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People who own a bed and breakfast don’t just like people.  To be successful, they must genuinely care about others.  Members of the Seattle Bed and Breakfast Association pool their efforts each year to show that genuine care and concern.   This year, 9 local inns collected new or gently used linens for three local shelters: Mary’s Place, Jubilee Women’s Center and Operation Nightwatch.  Included with the linens were unopened soaps, shampoos and other amenity items from the inns.

Inns are constantly upgrading, remodeling and changing their look.  Donating high end bed linens, towels, robes as well as amenities is a great way to make a difference in the community.  With a little planning and organization, your inn or local association can do the same.  Here are a few ideas:

1.  Set aside a box or two where you can collect items worthy of donation.

2.  Contact local inns or business and form a donation “group”

3.  Choose several local charities who can effectively help others with your “gently” used goods

4.  Set a date for delivery and notify your group.

5.  Remind your group throughout the year and check progress.

6. Get involved.  Go as a group to deliver your items.  Take coffee, muffins, sandwiches and spend time with the people you meet.  Often times a warm cup of coffee, shared with a new friend can mean as much as a warm blanket or fluffy towel.

7.  Finally, get involved.  I know that an innkeeper’s time is limited, but consider sharing a little of you time volunteering at a local charity.  Your time can make a difference.

The Seattle Bed and Breakfast Association makes everyone in their community a priority.  Consider how your inn or association can get involved in your area.

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A day to come together in support of the small businesses we love.    The businesses that are the heartbeat of our communities and local economies.  That day is November 27, 2010—the first-ever Small Business SaturdaySM.                 Facebook, Nov.2010

Everybody knows about Black Friday, considered to be the busiest shopping day of the year and a predictor of the economic climate and success of the shopping season ahead.  Lots of people are out before sun up heading to their favorite malls, shopping centers and chain department stores to snatch up bargains.  Yesterday I stopped at Best Buy to grab a game.   I take great pride in shopping BEFORE Thanksgiving.  (I have never shopped on Black Friday!)  To my surprise there were 2 people camped out..yes literally camped out on the sidewalk in front of the store waiting for the Black Friday opening!  This was Wednesday.  Apparently they were spending THEIR Thanksgiving on a sidewalk in front of a chain electronics store so they could be first in line to spend money!  Seriously?

Although some consider Black Friday fun, I just think of the crowds, the shoving, the lines, the parking…not to mention the news reports of people being literally trampled when the doors open, and I stay home.  Yep, there has never been a deal great enough or an idea creative enough to entice me to shop Thanksgiving weekend…until now.

Enter Small Business Saturday!  Now there is a concept.  I owned a small business and realize that Black Friday and all the $$$’s  go to the chains, big box stores and shopping malls, but not many people consider shopping in pedestrian friendly small town shopping districts or dropping by that small strip center with their favorite home store or boutique.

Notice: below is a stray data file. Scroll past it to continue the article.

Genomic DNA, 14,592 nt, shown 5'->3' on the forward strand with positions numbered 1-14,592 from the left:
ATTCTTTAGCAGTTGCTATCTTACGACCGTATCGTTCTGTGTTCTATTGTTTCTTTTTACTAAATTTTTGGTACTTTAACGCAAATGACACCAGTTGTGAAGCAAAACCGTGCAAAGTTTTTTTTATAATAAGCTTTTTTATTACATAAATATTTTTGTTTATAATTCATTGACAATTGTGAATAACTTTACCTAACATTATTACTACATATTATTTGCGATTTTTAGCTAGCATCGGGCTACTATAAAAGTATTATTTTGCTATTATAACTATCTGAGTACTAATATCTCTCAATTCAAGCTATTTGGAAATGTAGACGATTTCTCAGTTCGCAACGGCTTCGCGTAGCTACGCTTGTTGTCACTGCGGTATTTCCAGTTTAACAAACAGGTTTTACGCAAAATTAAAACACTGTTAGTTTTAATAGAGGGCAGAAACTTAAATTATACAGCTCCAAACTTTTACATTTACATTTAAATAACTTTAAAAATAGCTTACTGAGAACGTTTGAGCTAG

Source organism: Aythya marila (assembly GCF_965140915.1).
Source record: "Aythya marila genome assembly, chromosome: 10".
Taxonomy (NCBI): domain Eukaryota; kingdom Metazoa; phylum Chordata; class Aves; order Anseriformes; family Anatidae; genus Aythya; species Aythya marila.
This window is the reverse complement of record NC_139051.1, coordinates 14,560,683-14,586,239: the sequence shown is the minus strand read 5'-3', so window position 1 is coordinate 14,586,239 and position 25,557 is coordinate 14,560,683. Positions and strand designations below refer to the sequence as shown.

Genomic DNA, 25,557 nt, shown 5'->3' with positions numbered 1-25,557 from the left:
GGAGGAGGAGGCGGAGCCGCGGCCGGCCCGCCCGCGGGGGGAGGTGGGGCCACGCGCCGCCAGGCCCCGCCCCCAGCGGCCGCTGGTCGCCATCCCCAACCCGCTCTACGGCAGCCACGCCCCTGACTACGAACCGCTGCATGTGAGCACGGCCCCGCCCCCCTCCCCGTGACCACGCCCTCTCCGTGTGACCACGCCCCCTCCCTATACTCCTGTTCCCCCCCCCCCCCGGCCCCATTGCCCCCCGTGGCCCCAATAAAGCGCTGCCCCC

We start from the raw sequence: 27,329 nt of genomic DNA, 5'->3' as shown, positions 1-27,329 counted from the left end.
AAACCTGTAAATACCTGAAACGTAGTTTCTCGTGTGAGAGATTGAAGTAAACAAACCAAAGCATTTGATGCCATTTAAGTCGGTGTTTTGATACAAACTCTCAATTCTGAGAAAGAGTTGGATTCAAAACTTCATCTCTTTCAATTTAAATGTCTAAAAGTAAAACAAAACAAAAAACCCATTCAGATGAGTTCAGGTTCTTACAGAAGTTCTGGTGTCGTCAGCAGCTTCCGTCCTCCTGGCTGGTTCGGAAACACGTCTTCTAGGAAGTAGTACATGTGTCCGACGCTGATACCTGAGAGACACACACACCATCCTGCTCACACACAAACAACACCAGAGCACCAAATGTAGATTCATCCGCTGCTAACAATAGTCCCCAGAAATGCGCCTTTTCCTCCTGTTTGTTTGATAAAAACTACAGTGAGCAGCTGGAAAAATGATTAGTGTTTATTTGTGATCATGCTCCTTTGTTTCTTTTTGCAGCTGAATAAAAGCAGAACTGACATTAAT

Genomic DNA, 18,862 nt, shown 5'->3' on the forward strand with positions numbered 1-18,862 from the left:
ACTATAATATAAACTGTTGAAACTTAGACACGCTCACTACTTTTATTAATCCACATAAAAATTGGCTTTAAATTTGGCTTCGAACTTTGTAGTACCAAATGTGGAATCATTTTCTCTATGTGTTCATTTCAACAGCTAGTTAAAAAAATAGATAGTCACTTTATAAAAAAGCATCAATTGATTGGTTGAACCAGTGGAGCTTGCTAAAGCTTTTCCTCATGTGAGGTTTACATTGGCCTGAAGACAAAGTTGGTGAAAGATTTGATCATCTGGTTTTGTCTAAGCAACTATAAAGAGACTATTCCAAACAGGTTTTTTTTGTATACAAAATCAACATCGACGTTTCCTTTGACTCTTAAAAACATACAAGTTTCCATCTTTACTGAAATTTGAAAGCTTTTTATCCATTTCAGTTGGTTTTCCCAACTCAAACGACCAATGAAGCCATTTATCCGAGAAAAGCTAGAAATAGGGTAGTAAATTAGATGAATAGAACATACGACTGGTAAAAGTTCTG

Again, Enter Small Business Saturday.  This holiday, sponsored by American Express, is gaining momentum.  Check out their Facebook page! FB is offering free ad space to small businesses across the country to promote this new idea.

There are a number of reasons to shop small and local on Small Business Saturday:

1.  They are looking forward to seeing you.  Yes, the person behind the register or greeting you as you enter probably owns the business.  No punching a time clock here.  They depend on you to pay the bills and they are glad you have chosen to shop with them.

2.  No lines.   No lines at the register, no lines in the parking lot, no lines on the highway waiting to exit only to get to wait in the lines in the parking lot and then stand in the  lines at the register! (ok, that’s a lot of lines)

3.  Great deals.  Local business offer great deals on their goods and services, but often they do not have the $$$’s to advertise like the big chains do.  Drop by and check them out.

4.  These are your friends and neighbors.  Small business owners live in your community.  They shop where you shop, their children sit next to yours in school, they attend the same church or civic group….they even do yoga at the same place!  If you don’t know them, stop in and introduce yourself.  They don’t get out much…small business owners work a lot to pay the bills.  Drop by and say hi!

5.  Spread the wealth…or at least the budget!  Do not misunderstand.  I am not against the chains and big box stores….I just believe there is enough to go around.  Every store is unique.  Small business owners started with a unique idea and vision. Check out that holiday shopping list and consider spending some of your hard-earned dollars with people who are an important part of your local community.

For more information on Small Business Saturday check out these links;

First – ever “Small Business Saturday” Gains Momentum by John Titlow, Nov. 24, 2010

AmEx promotes “Small Business Saturday” AP/Yahoo News

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